Town Manager Gayle Corrigan said she didn’t need the recommendation of the fire chief to terminate firefighter James Perry because she held that administrative power at the time. 

“In my view, I retained the administrative duties of the fire chief,” she testified in the fourth day of a Superior Court trial to determine if Perry’s firing was part of an ongoing feud with the firefighters and the Perry family. James’ brother Bill Perry is the firefighter union president. Bill Perry’s wife was laid off from a job she held in Town Hall two days after James Perry’s dismissal.

“I had an acting fire chief for operations only,” she said. “I didn’t have a fire chief.”

One of the arguments in the firefighters’ case against the town is that Corrigan did not get a recommendation to dismiss Perry from the fire chief, as required by the town charter. Fire Chief Russell McGillivray was out on medical leave the Saturday, Aug. 19, when Corrigan fired Perry. Only earlier that day, Capt. Thomas Mears had been appointed acting fire chief in an unusual Saturday morning meeting. But, Corrigan testified, Mears was only acting fire chief for operations, not for administrative duties. 

McGillivray had told Corrigan on Aug. 18 that he would return to work on Aug. 21. Corrigan testified that she had no idea what McGillivray’s medical condition entailed and said she could not be sure he would be returning to work so soon. That was why, she said, the Town Council had to meet on a Saturday to approve appointment of an acting fire chief. (McGillivray returned to work on Aug. 22.)

In court Thursday, Corrigan said she fired James Perry because “he lied on his resume.” Perry testified Wednesday that he completed the training, but never received certificates. 

Corrigan said she thought Perry listed “Firefighter 1 and 2” on his resume under “certifications” because he wanted to better his chances for hire.

“It’s a very common practice that people will embellish their resume,” she testified. “Of course it made Mr. Perry look better through this process.”

Statements on a resume have to “mean something,” Corrigan said. “If it doesn’t, it devalues all the other people going through the process.” 

Corrigan reviewed the files on all five lateral firefighters hired in August 2016 and noticed that three of the probationary firefighters said they were Firefighter 1 and 2 certified on their resumes but did not have paper certificates on file to back that up so she asked Chief McGillivray to get those certificates, she said. Shortly after that request, McGillivray took a fall, injuring himself. He took a medical leave without getting those certificates to Corrigan. The other two firefighters handed in certificates after Perry’s dismissal.

According to earlier testimony, Firefighter 1 and 2 training is basic training for new firefighters and firefighters would be not be able to keep their jobs if they could not get that certification. Perry had been a full-time firefighter in Coventry since 1999 before taking the EG position in 2016.

Corrigan said she didn’t reach out to Perry about the certificates because she only dealt with the fire chief. 

“The chief reports to me,” she said. She did not reach out to Capt. Mears – the new acting chief – that Saturday either.

Corrigan added that the process for the lateral hires in 2016 circumvented the usual hiring practice, in which applicants are taken from a list of new recruits.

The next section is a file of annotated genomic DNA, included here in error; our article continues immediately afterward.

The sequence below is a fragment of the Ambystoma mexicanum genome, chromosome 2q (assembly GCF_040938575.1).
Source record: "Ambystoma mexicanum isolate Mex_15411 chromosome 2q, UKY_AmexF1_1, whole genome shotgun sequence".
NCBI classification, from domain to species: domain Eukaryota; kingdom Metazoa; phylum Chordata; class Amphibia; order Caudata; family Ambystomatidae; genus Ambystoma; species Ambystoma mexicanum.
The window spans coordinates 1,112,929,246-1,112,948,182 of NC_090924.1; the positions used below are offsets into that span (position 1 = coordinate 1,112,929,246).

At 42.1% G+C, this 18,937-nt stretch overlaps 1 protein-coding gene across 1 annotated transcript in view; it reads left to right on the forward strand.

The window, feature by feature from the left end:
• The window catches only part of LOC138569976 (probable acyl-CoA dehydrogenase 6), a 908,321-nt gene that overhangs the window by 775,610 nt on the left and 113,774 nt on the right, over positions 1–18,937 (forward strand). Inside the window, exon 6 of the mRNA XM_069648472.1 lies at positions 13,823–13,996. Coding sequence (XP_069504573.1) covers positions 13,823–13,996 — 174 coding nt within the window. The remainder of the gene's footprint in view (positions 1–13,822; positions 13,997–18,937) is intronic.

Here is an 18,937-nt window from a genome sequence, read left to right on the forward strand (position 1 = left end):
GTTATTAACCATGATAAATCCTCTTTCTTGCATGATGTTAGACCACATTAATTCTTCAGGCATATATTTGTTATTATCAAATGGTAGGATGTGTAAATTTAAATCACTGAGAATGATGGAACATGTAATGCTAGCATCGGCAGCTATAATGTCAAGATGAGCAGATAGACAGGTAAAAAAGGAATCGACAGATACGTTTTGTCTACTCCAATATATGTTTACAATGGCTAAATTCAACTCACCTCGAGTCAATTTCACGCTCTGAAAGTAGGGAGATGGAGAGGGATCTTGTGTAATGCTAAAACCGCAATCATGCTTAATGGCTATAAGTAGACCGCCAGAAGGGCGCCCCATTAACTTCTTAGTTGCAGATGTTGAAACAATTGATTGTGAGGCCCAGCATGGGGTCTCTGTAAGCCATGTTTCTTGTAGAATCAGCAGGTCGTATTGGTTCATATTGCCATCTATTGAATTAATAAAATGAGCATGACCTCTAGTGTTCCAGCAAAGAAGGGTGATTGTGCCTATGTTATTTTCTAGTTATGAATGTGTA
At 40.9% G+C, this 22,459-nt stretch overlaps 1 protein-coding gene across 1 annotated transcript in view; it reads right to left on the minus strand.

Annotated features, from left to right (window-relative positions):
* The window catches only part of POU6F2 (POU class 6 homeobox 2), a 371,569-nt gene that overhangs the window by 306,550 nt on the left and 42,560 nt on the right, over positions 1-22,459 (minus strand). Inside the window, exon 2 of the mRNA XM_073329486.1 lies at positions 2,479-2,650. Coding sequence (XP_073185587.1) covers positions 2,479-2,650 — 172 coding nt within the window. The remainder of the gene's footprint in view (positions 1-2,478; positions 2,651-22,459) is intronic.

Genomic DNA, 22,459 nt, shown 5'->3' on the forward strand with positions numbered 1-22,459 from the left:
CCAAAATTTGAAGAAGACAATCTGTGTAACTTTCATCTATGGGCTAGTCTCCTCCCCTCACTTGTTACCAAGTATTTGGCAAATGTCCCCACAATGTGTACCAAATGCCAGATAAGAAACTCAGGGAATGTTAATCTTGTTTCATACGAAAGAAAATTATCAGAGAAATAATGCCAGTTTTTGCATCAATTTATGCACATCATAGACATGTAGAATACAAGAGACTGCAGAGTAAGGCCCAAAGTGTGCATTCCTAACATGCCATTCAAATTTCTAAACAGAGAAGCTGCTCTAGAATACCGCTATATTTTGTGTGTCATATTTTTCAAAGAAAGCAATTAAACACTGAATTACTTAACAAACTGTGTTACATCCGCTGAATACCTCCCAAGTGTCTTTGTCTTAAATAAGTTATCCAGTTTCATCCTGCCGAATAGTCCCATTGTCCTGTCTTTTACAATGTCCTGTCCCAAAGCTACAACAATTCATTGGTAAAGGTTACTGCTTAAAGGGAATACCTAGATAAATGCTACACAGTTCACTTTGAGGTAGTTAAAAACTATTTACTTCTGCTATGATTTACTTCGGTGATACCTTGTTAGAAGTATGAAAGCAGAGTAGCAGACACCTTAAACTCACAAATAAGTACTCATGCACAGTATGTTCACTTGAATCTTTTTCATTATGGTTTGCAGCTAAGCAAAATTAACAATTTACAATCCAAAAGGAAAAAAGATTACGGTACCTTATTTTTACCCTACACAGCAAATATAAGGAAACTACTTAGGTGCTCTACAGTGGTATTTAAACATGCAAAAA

“You believe solely lateral hiring is a problem,” union lawyer Elizabeth Wiens asked Corrigan. 

“It’s a fact. It’s a discriminatory practice. You’re reducing the subset of people who can apply,” Corrigan responded. She noted that there had been a woman on the hiring list. There are no women firefighters on the EGFD. 

Later, Corrigan admitted she had applied to be a firefighter in Providence and in Central Falls but had not passed the standard physical test for firefighters known as the PPA.

Corrigan was hired to serve as acting town manager for East Greenwich June 19, on the same day former Town Manager Tom Coyle “separated” from the town. The firefighters union is also arguing that the Town Council violated the Open Meetings Law during that meeting, since the vote to appoint Corrigan to the job was done in executive session. Council votes must be taken in open session, according to state law. In addition, the agenda for the meeting said nothing about appointing a new town manager.

Earlier Thursday, Bill Perry testified that Corrigan and the town were “clearly” retaliating against the fire department and said he had feared for his family. He noted the firing of his brother Aug. 19 and his wife Aug. 21 as well as the response to a complaint he had made against Town Council President Sue Cienki in which the town acknowledged that Cienki made an inappropriate comment to Perry and another firefighter (she threatened their genitals) but declined to take action.

During cross examination, Town Solicitor David D’Agostino asked Bill Perry about Cienki’s remarks.

“Albeit vulgar and perhaps inappropriate, was it possible those statements were made in a jocular manner?” D’Agostino said.

Perry said no. He said he waited more than a month to file the complaint because he feared it would provoke retaliation, only filing it after what he called continued “provocation” from the Town Council.

“Put yourself in my shoes,” said Perry, “making a complaint against the Town Council president. I was in fear. This is the last thing I wanted to do.”

The trial at Kent County Courthouse continues Friday at 9:30 a.m. with Corrigan still on the stand.

– Elizabeth F. McNamara

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